Medtronic, Inc. Cardiovascular Division, Santa Rosa, CA; Notice of Revised Determination on Remand, 22173-22175 [E8-8978]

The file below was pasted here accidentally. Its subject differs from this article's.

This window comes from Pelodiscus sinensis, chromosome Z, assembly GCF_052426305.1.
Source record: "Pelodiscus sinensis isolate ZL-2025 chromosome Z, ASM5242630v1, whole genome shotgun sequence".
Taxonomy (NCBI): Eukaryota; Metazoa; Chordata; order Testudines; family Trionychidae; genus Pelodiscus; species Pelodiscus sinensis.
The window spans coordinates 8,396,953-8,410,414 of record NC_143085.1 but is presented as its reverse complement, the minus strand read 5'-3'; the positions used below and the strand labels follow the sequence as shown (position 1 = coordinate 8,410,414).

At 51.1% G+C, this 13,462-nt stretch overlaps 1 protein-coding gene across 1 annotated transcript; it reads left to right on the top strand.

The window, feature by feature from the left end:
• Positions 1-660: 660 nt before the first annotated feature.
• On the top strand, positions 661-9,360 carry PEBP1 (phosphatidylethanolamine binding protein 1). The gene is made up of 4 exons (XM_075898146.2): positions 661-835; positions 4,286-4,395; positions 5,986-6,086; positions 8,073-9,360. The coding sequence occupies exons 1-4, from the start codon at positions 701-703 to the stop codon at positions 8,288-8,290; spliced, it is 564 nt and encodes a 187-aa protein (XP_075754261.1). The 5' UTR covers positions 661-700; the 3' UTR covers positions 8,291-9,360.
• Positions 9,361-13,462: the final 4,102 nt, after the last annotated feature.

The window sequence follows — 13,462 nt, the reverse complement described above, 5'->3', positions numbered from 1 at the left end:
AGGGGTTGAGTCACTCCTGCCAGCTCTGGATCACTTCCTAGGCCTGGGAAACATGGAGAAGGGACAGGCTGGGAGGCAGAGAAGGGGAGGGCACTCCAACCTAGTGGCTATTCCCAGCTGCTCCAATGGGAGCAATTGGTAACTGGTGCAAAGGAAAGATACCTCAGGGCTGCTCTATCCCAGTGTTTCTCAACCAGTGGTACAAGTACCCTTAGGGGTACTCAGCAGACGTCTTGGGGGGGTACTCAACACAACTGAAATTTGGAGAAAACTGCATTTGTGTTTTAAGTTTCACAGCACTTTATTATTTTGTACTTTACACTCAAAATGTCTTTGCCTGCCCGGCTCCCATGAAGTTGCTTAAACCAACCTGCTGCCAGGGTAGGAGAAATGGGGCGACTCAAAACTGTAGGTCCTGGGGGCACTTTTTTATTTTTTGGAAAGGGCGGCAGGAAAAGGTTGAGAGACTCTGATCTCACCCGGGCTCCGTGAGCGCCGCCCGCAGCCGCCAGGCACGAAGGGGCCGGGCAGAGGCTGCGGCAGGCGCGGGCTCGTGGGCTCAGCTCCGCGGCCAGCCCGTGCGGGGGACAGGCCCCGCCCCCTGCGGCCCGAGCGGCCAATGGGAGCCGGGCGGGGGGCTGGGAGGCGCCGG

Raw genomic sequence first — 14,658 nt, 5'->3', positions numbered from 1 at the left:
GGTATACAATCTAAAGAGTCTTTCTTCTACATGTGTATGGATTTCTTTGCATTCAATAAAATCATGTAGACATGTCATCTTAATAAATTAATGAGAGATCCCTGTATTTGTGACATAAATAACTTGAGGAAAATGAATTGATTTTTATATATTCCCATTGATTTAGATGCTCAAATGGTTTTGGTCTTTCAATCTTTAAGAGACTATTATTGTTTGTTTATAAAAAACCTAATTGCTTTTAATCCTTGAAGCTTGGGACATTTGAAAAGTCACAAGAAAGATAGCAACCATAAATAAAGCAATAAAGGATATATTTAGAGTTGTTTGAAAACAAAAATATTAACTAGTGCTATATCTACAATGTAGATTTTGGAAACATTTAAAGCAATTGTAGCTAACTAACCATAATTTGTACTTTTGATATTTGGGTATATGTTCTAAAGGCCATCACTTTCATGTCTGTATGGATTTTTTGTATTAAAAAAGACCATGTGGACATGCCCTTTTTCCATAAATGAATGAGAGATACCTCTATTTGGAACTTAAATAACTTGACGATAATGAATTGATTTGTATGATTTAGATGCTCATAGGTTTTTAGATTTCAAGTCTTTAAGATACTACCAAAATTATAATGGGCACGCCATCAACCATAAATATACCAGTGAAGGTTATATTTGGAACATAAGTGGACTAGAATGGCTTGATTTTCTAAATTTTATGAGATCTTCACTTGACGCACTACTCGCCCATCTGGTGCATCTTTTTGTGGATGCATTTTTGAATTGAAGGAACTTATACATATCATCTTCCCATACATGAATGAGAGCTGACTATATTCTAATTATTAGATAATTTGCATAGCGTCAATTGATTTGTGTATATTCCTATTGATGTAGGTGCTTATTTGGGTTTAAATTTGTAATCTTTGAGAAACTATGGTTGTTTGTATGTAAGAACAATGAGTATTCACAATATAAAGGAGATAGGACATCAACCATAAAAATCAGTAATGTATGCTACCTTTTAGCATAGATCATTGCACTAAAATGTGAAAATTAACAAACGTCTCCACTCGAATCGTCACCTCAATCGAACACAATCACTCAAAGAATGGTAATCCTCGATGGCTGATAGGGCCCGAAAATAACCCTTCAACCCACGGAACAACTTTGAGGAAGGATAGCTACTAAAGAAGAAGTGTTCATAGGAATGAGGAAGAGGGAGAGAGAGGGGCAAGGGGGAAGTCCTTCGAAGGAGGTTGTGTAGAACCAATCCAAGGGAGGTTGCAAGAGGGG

Download as PDF Federal Register / Vol. 73, No. 80 / Thursday, April 24, 2008 / Notices of the law justified reconsideration of the decision. The negative TAA determination issued by the Department for workers of Nortel Networks Corporation, Global Order Fulfillment, Research Triangle Park, North Carolina was based on the finding that the worker group does not produce an article within the meaning of Section 222 of the Trade Act of 1974. The petitioner states that the determination document incorrectly describes activities performed by the workers of the subject firm. The petitioner states that the workers fulfilled customer orders for telecommunications network ‘‘solutions’’ and not ‘‘software.’’ The change in the description of the activities from ‘‘software’’ to ‘‘solutions’’ does not change the fact that the workers of the subject firm do not produce an article and do not directly support production of any kind. The investigation revealed that the workers of the subject firm receive, monitor the progression and process customer orders, collect data and ensure its accuracy and fulfillment. These activities do not constitute production of an article within the meaning of Section 222 of the Trade Act of 1974. The petitioner did not supply facts not previously considered; nor provide additional documentation indicating that there was either (1) a mistake in the determination of facts not previously considered or (2) a misinterpretation of facts or of the law justifying reconsideration of the initial determination. After careful review of the request for reconsideration, the Department determines that 29 CFR 90.18(c) has not been met. Conclusion sroberts on PROD1PC70 with NOTICES After review of the application and investigative findings, I conclude that there has been no error or misinterpretation of the law or of the facts which would justify reconsideration of the Department of Labor’s prior decision. Accordingly, the application is denied. Signed in Washington, DC, this 25th day of March 2008. Elliott S. Kushner, Certifying Officer, Division of Trade Adjustment Assistance. [FR Doc. E8–8979 Filed 4–23–08; 8:45 am] BILLING CODE 4510–FN–P VerDate Aug<31>2005 16:15 Apr 23, 2008 Jkt 214001 DEPARTMENT OF LABOR Employment and Training Administration [TA–W–62,688] SEI Data, Inc., a Subsidiary of SEI Communications, Dillsboro, IN; Notice of Negative Determination Regarding Application for Reconsideration By application dated March 7, 2008, a petitioner requested administrative reconsideration of the Department’s negative determination regarding eligibility to apply for Trade Adjustment Assistance (TAA), applicable to workers and former workers of the subject firm. The denial notice was signed on February 7, 2008 and published in the Federal Register on February 22, 2008 (73 FR 9836). Pursuant to 29 CFR 90.18(c) reconsideration may be granted under the following circumstances: (1) If it appears on the basis of facts not previously considered that the determination complained of was erroneous; (2) If it appears that the determination complained of was based on a mistake in the determination of facts not previously considered; or (3) If in the opinion of the Certifying Officer, a misinterpretation of facts or of the law justified reconsideration of the decision. The negative TAA determination issued by the Department for workers of SEI Data, Inc., a subsidiary of SEI Communications, Dillsboro, Indiana was based on the finding that the worker group does not produce an article within the meaning of Section 222 of the Trade Act of 1974. The petitioner states that employment at the subject firm was negatively impacted by a shift of job functions to Canada. The petitioner further states that regardless whether workers of the subject firm produce a product or provide services, they should be certified eligible for Trade Adjustment Assistance. The investigation revealed that the workers of SEI Communications, Dillsboro, Indiana are engaged in activities related to providing technical support for Internet and telephone services. These functions, as described above, are not considered production of an article within the meaning of Section 222 of the Trade Act of 1974. The allegation of a shift to another country might be relevant if it was determined that workers of the subject firm produced an article. Since the investigation determined that workers of SEI Communications, Dillsboro, Indiana PO 00000 Frm 00049 Fmt 4703 Sfmt 4703 22173 do not produce an article however, there cannot be imports nor a shift in production of an ‘‘article’’ abroad within the meaning of the Trade Act of 1974 in this instance. The petitioner did not supply facts not previously considered nor provide additional documentation indicating that there was either (1) a mistake in the determination of facts not previously considered or (2) a misinterpretation of facts or of the law justifying reconsideration of the initial determination. After careful review of the request for reconsideration, the Department determines that 29 CFR 90.18(c) has not been met. Conclusion After review of the application and investigative findings, I conclude that there has been no error or misinterpretation of the law or of the facts which would justify reconsideration of the Department of Labor’s prior decision. Accordingly, the application is denied. Signed in Washington, DC, this 28th day of March 2008. Elliott S. Kushner, Certifying Officer, Division of Trade Adjustment Assistance. [FR Doc. E8–8982 Filed 4–23–08; 8:45 am] BILLING CODE 4510–FN–P DEPARTMENT OF LABOR Employment and Training Administration [TA–W–61, 696] Medtronic, Inc. Cardiovascular Division, Santa Rosa, CA; Notice of Revised Determination on Remand On February 27, 2008, the United States Court of International Trade (USCIT) granted the Department of Labor’s motion for voluntary remand for further investigation in Former Employees of Medtronic, Inc. v. United States, Court No. 07–362. The worker-filed petition for Trade Adjustment Assistance (TAA) and Alternative Trade Adjustment Assistance (ATAA), dated June 14, 2007, alleged that the subject workers produced ‘‘medical stents’’ and that the subject firm shifted production to a foreign country. Petitioners did not identify the foreign country to which production shifted. On July 19, 2007, the Department of Labor (Department) issued a negative determination regarding eligibility to apply for TAA/ATAA for workers and former workers of Medtronic, Inc., E:\FR\FM\24APN1.SGM 24APN1 sroberts on PROD1PC70 with NOTICES 22174 Federal Register / Vol. 73, No. 80 / Thursday, April 24, 2008 / Notices Cardiovascular Division, Santa Rosa, California (the subject firm). The initial investigation revealed that the subject workers produced cardiovascular stents and that, during the relevant period, the subject firm did not import cardiovascular stents and did not shift production to a foreign firm. A survey of the subject firm’s major declining domestic customers was not conducted because the subject firm sold its stents to an affiliated, foreign facility. The Department’s Notice of negative determination was published in the Federal Register on August 2, 2007 (72 FR 42436). In the request for reconsideration, dated August 7, 2007, the petitioning workers alleged that production ‘‘was indeed shifted to a foreign country, Ireland, based on the information we received from’’ the subject firm. The Department issued a Notice of Affirmative Determination Regarding Application for Reconsideration on August 16, 2007. The Notice was published in the Federal Register on August 27, 2007 (72 FR 49026). On September 11, 2007, the Department issued a negative determination on reconsideration stating that Section (a)(2)(B) of the Trade Act of 1974, as amended, was not met. The negative determination was based on the Department’s findings that, while the subject firm did shift cardiovascular stent production to Ireland, as alleged, Ireland does not have a free trade agreement with the United States and is not named as a beneficiary country under the Andean Trade Preference Act, the African Growth and Opportunity Act or the Caribbean Basin Economic Recovery Act, and that, following the shift of production, the subject firm did not import or plan to import articles like or directly competitive with those produced at the subject firm. The Department’s Notice of negative determination on reconsideration was published in the Federal Register on September 21, 2007 (72 FR 54074). In their complaint to the USCIT, dated October 3, 2007, the Plaintiffs made the same allegation they made in the request for reconsideration—that production shifted to Ireland—and two new allegations—that production shifted to Mexico and that the subject firm shifted production to a foreign country and will import stents like or directly competitive with those produced at the subject firm (‘‘Medtronic’s is awaiting FDA approval of their Drug Eluding Stents (DES) * * * the DES will be made available to the medical markets in the United States’’). VerDate Aug<31>2005 16:15 Apr 23, 2008 Jkt 214001 In order to be certified under Section (a)(2)(B) of the Trade Act of 1974, as amended, the Department must determine that the following was satisfied: A. A significant number or proportion of the workers in such workers’ firm, or an appropriate subdivision of the firm, have become totally or partially separated, or are threatened to become totally or partially separated; and B. There has been a shift in production by such workers’ firm or subdivision to a foreign country of articles like or directly competitive with articles which are produced by such firm or subdivision; and C. One of the following must be satisfied: 1. The country to which the workers’ firm has shifted production of the articles is a party to a free trade agreement with the United States; or 2. The country to which the workers’ firm has shifted production of the articles is a beneficiary country under the Andean Trade Preference Act, African Growth and Opportunity Act, or the Caribbean Basin Economic Recovery Act; or 3. There has been or is likely to be an increase in imports of articles that are like or directly competitive with articles which are or were produced by such firm or subdivision. During the remand investigation, the Department confirmed that cardiovascular stent production shifted from the Medtronic facility in Santa Rosa, California, to Galway, Ireland, and did not shift to Mexico. Accordingly, the Department determines that Section (a)(2)(B)(A) and Section (a)(2)(B)(B) have been met, and that Section (a)(2)(B)(C)(1) and Section (a)(2)(B)(C)(2) have not been met. Consequently, in order to be certified as eligible to apply for TAA, the Department must determine that the petitioning worker group satisfies Section (a)(2)(B)(C)(3). The Department obtained new information during the remand investigation that, after the Department issued its negative determination on reconsideration, the U.S. Food and Drug Administration (FDA) approved Medtronic’s application for approval of a drug-eluding cardiovascular stent to be used in the United States. On February 1, 2008, Medtronic issued a news release stating that the FDA-approved DES, Endeavor, ‘‘provides a consistent and sustained reduction in the need for repeat procedures compared to a bare-metal stent’’ and that ‘‘The U.S. market launch of the Endeavor stent begins immediately.’’ The news release further states that, prior to FDA approval of the DES, Medtronic has been ‘‘strengthening our field and manufacturing capabilities in anticipation of considerable demand for the Endeavor stent in the United PO 00000 Frm 00050 Fmt 4703 Sfmt 4703 States’’ and that Medtronic plans to ‘‘ship 100,000 units to U.S. hospitals in the next 30 days to assure full availability of this next-generation technology.’’ During the remand investigation, the Department conducted an industry research of cardiovascular stents. The Department’s research revealed that bare-metal stents function similarly to drug-eluding stents in that both devices are tiny mesh tubes used to keep open arteries to increase or restore blood flow to the heart muscle. The two devices differ in that the DES delivers medication that reduces the probability that blockages will reform in the artery, while the bare-metal stent is a static, structural device. Accordingly, the Department determines that drugeluding cardiovascular stents are like and directly competitive with baremetal cardiovascular stents. As the result of the remand investigation, the Department determined that there was a shift in production by the subject firm to a foreign country of articles like or directly competitive with the cardiovascular stents produced by the subject firm and that, following the shift of production to a foreign country, there is an increase in imports (actual or likely) by Medtronic, Inc. of articles that are like or directly competitive with the article produced at the subject firm. In accordance with Section 246 of the Trade Act of 1974 (26 U.S.C. 2813), as amended, the Department herein presents the results of its investigation regarding certification of eligibility to apply for ATAA. The Department has determined in this case that the group eligibility requirements of Section 246 have been met. A significant number of workers at the firm are age 50 or over and possess skills that are not easily transferable. Competitive conditions within the industry are adverse. Conclusion After careful review of the facts generated through the remand investigation, I determine that there was a total or partial separation of a significant number or proportion of workers at the subject firm, and that there was a shift in production to a foreign country followed by likely increased imports of articles like or directly competitive with cardiovascular stents produced at the subject firm. In accordance with the provisions of the Act, I make the following certification: All workers of Medtronic, Inc., Cardiovascular Division, Santa Rosa, California, who became totally or partially E:\FR\FM\24APN1.SGM 24APN1 22175 Federal Register / Vol. 73, No. 80 / Thursday, April 24, 2008 / Notices separated from employment on or after June 14, 2006, through two years from the issuance of this revised determination, are eligible to apply for Trade Adjustment Assistance under Section 223 of the Trade Act of 1974, and are eligible to apply for alternative trade adjustment assistance under Section 246 of the Trade Act of 1974. Signed at Washington, DC, this 25th day of March 2008. Elliott S. Kushner, Certifying Officer, Division of Trade Adjustment Assistance. [FR Doc. E8–8978 Filed 4–23–08; 8:45 am] BILLING CODE 4510–FN–P DEPARTMENT OF LABOR Employment and Training Administration Workforce Investment Act of 1998 (WIA); Notice of Incentive Funding Availability Based on Program Year (PY) 2006 Performance Employment and Training Administration, Labor. ACTION: Notice. AGENCY: SUMMARY: The Department of Labor, in collaboration with the Department of Education, announces that eight states are eligible to apply for Workforce Investment Act (WIA) (Pub. L. 105–220, 29 U.S.C. 2801 et seq.) incentive awards authorized by section 503 of the WIA. DATES: The eight eligible states must submit their applications for incentive funding to the Department of Labor by June 9, 2008. ADDRESSES: Submit applications to the Employment and Training Administration, Office of Performance and Technology, 200 Constitution Avenue, NW., Room S–5206, Washington, DC 20210, Attention: Karen Staha and Traci DiMartini, Telephone number: 202–693–3698 (this is not a toll-free number). Fax: 202–693– 3490. E-mail: staha.karen@dol.gov and dimartini.traci@dol.gov. Information may also be found at the ETA Performance Web site: https:// www.doleta.gov/performance. SUPPLEMENTARY INFORMATION: Eight (8) states (see Appendix) qualify to receive a share of the $9.9 million available for incentive grant awards under WIA section 503. These funds, which were contributed by the Department of Education from appropriations for the Adult Education and Family Literacy Act, are available for the eligible states to use through June 30, 2010, to support innovative workforce development and education activities that are authorized under title I (Workforce Investment Systems) or title II (the Adult Education and Family Literacy Act (AEFLA)) of WIA, or under the Carl D. Perkins Career and Technical Education Act of 2006 (Perkins IV), 20 U.S.C. 2301 et seq., as amended by Public Law 109– 270. In order to qualify for a grant award, a state must have exceeded performance levels agreed to by the Secretaries, Governor, and State Education Officer for outcomes in WIA title I, adult education (AEFLA), and career and technical education (Perkins III) programs. The goals included placement after training, retention in employment, and improvements in literacy levels, among other measures. After review of the performance data submitted by states to the Department of Labor and to the Department of Education, each Department determined which states would qualify for incentives for its programs (the Appendix at the bottom of this notice details the eligibility of each state by program). These lists of eligible states were compared, and states that qualified under all three programs are eligible to apply for and receive an incentive grant award. The amount that each state is eligible to receive was determined by the Department of Labor and the Department of Education and is based on WIA section 503(c) (20 U.S.C. 9273(c)), and is proportional to the total funding received by these states for the three Acts. The states eligible to apply for incentive grant awards and the amounts they are eligible to receive are listed in the following chart: State 1. 2. 3. 4. 5. 6. 7. 8. Amount of award Arizona ....................... Connecticut ................. Illinois .......................... Missouri ...................... Montana ...................... Ohio ............................ South Carolina ............ South Dakota .............. $1,112,979 953,347 2,148,397 1,186,870 849,786 1,783,568 1,111,549 821,995 Dated: April 17, 2008. Brent R. Orrell, Acting Assistant Secretary for Employment and Training. Appendix Incentive grants PY 2006–07 exceeded state performance levels WIA (title I) sroberts on PROD1PC70 with NOTICES State Alabama ........................................................................................................... Alaska .............................................................................................................. Arizona ............................................................................................................ Arkansas .......................................................................................................... California .......................................................................................................... Colorado .......................................................................................................... Connecticut .................................................................................................... District of Columbia ......................................................................................... Delaware .......................................................................................................... Florida .............................................................................................................. Georgia ............................................................................................................ Hawaii .............................................................................................................. Idaho ................................................................................................................ Illinois .............................................................................................................. Indiana ............................................................................................................. Iowa ................................................................................................................. Kansas ............................................................................................................. Kentucky .......................................................................................................... Louisiana .......................................................................................................... Maine ............................................................................................................... Maryland .......................................................................................................... Massachusetts ................................................................................................. VerDate Aug<31>2005 16:49 Apr 23, 2008 Jkt 214001 PO 00000 Frm 00051 Fmt 4703 AEFLA (adult education) Perkins III (vocational education) WIA title I; AEFLA; Perkins Act ........................ ........................ X X ........................ ........................ X X ........................ ........................ ........................ ........................ X X ........................ X ........................ X ........................ ........................ ........................ ........................ X ........................ X ........................ ........................ X X X X ........................ ........................ ........................ ........................ X X X X ........................ X X X X ........................ X X X ........................ X X ........................ X X X X X X X ........................ X X X X ........................ X ........................ ........................ X ........................ ........................ ........................ X ........................ ........................ ........................ ........................ ........................ ........................ X ........................ ........................ ........................ ........................ ........................ ........................ ........................ ........................ Sfmt 4703 E:\FR\FM\24APN1.SGM 24APN1